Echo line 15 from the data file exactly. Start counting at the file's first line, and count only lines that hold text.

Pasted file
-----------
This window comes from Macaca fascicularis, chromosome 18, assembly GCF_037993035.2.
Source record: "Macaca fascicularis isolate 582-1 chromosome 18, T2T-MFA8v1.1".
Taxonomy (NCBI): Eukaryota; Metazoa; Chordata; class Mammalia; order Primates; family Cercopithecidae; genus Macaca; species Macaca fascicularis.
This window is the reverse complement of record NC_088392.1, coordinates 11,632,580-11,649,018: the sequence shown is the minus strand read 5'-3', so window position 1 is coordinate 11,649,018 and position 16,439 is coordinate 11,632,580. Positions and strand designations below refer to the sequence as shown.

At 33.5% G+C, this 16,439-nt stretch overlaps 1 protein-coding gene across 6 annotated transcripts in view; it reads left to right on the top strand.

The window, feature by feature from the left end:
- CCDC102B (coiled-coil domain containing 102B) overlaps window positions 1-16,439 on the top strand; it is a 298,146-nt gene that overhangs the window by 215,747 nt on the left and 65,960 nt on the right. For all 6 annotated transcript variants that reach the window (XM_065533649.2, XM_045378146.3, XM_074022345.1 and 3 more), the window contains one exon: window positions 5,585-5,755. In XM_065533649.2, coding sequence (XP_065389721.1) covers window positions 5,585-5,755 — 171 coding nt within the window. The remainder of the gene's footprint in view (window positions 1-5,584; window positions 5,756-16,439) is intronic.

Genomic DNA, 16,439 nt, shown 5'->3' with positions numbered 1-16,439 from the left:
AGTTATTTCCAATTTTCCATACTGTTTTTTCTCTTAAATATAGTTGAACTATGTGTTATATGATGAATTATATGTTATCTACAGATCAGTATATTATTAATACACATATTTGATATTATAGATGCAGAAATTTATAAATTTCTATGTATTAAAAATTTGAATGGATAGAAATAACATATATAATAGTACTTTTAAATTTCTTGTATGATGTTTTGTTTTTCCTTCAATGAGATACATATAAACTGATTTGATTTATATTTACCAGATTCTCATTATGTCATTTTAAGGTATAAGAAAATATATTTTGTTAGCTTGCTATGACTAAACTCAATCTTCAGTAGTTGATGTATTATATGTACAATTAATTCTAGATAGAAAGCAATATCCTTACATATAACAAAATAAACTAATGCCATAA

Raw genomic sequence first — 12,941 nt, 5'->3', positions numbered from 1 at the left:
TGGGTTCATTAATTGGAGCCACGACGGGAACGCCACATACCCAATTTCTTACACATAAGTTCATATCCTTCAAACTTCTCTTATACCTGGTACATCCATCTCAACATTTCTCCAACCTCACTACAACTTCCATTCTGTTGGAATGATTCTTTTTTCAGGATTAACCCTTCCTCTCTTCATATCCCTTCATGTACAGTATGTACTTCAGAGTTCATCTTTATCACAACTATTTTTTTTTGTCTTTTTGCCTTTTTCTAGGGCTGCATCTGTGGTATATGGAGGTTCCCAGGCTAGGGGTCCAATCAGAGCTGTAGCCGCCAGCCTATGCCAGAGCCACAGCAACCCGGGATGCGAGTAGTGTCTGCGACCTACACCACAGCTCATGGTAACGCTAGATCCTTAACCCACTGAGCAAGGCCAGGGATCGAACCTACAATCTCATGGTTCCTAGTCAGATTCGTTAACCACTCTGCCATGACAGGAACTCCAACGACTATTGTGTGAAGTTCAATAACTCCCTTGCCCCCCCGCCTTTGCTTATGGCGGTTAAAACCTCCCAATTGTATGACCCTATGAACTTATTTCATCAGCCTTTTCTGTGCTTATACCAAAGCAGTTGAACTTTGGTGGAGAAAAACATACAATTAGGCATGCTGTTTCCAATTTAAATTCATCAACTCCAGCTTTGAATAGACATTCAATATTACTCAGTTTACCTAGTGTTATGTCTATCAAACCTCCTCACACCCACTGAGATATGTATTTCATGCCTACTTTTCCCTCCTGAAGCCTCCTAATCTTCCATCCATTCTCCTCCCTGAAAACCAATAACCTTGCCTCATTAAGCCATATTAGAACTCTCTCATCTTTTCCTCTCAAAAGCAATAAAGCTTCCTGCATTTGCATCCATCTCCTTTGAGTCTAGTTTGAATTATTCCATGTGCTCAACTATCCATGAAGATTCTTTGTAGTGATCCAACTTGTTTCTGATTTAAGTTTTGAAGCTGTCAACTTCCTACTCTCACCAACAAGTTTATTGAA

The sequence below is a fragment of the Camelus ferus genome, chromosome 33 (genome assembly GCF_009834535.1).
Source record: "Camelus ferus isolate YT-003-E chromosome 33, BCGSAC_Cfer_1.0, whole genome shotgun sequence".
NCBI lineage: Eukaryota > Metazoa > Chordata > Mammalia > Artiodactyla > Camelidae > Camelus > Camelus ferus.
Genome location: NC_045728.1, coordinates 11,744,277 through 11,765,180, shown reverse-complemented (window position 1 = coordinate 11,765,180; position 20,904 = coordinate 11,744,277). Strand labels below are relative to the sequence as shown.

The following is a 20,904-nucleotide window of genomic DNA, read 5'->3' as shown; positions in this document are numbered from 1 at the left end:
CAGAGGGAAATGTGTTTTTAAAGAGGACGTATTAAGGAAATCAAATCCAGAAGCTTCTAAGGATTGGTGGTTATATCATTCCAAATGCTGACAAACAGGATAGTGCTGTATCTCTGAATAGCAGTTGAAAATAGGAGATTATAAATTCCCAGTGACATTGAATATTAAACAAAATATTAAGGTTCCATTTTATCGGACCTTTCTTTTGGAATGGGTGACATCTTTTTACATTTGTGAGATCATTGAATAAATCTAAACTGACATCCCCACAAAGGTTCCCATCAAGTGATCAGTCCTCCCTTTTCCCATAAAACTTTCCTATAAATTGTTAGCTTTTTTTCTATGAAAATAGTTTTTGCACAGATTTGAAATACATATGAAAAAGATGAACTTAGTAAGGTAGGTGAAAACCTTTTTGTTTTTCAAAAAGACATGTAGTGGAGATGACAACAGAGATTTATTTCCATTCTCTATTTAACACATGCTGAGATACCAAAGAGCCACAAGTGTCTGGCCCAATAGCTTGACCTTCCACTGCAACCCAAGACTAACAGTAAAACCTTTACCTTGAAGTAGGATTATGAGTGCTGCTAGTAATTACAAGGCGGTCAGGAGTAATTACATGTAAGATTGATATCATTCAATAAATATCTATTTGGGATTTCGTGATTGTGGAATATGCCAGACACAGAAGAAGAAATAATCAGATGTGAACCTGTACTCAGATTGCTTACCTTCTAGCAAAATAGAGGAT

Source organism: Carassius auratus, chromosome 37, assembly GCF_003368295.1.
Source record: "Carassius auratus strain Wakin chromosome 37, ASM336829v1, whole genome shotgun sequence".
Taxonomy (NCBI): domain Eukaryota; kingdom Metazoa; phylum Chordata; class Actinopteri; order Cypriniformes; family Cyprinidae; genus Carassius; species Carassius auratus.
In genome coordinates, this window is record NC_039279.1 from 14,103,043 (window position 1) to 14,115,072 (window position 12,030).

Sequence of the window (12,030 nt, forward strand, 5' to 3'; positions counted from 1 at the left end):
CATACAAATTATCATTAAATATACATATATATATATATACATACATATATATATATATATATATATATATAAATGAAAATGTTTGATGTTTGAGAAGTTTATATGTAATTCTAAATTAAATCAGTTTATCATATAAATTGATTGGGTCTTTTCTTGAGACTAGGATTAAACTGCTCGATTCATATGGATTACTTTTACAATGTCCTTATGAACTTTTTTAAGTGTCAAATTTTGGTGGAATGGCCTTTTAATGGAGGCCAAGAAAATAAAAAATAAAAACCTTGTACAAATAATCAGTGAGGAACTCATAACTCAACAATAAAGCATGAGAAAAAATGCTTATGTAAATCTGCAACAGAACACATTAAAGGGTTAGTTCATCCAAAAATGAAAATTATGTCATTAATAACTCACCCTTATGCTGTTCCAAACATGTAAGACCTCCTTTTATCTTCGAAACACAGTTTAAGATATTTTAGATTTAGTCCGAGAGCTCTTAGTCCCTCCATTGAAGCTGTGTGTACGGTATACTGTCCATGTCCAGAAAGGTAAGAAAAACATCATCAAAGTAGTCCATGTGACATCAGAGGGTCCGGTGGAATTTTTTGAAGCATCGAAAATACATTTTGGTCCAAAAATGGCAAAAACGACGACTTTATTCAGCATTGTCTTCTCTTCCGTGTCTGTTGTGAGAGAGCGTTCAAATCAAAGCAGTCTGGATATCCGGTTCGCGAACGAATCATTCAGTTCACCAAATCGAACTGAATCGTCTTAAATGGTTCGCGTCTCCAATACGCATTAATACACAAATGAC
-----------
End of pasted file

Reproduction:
Genome location: NC_045728.1, coordinates 11,744,277 through 11,765,180, shown reverse-complemented (window position 1 = coordinate 11,765,180; position 20,904 = coordinate 11,744,277). Strand labels below are relative to the sequence as shown.